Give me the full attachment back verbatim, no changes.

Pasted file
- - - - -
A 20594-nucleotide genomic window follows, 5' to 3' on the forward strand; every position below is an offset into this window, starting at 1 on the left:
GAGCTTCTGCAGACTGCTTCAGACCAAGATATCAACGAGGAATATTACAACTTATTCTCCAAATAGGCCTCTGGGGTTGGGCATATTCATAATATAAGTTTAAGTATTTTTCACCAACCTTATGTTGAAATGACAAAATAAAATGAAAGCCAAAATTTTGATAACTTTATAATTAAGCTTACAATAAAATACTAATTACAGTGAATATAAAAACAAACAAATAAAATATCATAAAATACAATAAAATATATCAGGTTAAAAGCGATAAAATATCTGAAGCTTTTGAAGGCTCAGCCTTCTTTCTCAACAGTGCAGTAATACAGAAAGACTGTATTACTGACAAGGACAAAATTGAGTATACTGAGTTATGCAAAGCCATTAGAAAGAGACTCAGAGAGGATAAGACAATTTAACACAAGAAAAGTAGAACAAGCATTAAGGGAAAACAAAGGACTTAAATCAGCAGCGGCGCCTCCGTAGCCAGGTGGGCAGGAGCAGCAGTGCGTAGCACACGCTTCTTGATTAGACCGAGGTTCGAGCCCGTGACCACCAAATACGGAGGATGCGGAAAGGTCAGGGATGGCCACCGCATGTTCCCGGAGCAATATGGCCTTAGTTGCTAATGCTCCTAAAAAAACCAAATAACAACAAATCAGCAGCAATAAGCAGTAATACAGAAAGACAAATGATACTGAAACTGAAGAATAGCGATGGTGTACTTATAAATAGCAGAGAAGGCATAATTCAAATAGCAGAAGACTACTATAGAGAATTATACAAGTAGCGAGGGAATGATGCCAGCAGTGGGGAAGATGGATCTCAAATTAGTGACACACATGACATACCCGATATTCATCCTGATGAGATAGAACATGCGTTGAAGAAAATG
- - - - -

A 20594-nucleotide genomic window follows, 5' to 3' on the forward strand; every position below is an offset into this window, starting at 1 on the left:
GAGCTTCTGCAGACTGCTTCAGACCAAGATATCAACGAGGAATATTACAACTTATTCTCCAAATAGGCCTCTGGGGTTGGGCATATTCATAATATAAGTTTAAGTATTTTTCACCAACCTTATGTTGAAATGACAAAATAAAATGAAAGCCAAAATTTTGATAACTTTATAATTAAGCTTACAATAAAATACTAATTACAGTGAATATAAAAACAAACAAATAAAATATCATAAAATACAATAAAATATATCAGGTTAAAAGCGATAAAATATCTGAAGCTTTTGAAGGCTCAGCCTTCTTTCTCAACAGTGCAGTAATACAGAAAGACTGTATTACTGACAAGGACAAAATTGAGTATACTGAGTTATGCAAAGCCATTAGAAAGAGACTCAGAGAGGATAAGACAATTTAACACAAGAAAAGTAGAACAAGCATTAAGGGAAAACAAAGGACTTAAATCAGCAGCGGCGCCTCCGTAGCCAGGTGGGCAGGAGCAGCAGTGCGTAGCACACGCTTCTTGATTAGACCGAGGTTCGAGCCCGTGACCACCAAATACGGAGGATGCGGAAAGGTCAGGGATGGCCACCGCATGTTCCCGGAGCAATATGGCCTTAGTTGCTAATGCTCCTAAAAAAACCAAATAACAACAAATCAGCAGCAATAAGCAGTAATACAGAAAGACAAATGATACTGAAACTGAAGAATAGCGATGGTGTACTTATAAATAGCAGAGAAGGCATAATTCAAATAGCAGAAGACTACTATAGAGAATTATACAAGTAGCGAGGGAATGATGCCAGCAGTGGGGAAGATGGATCTCAAATTAGTGACACACATGACATACCCGATATTCATCCTGATGAGATAGAACATGCGTTGAAGAAAATG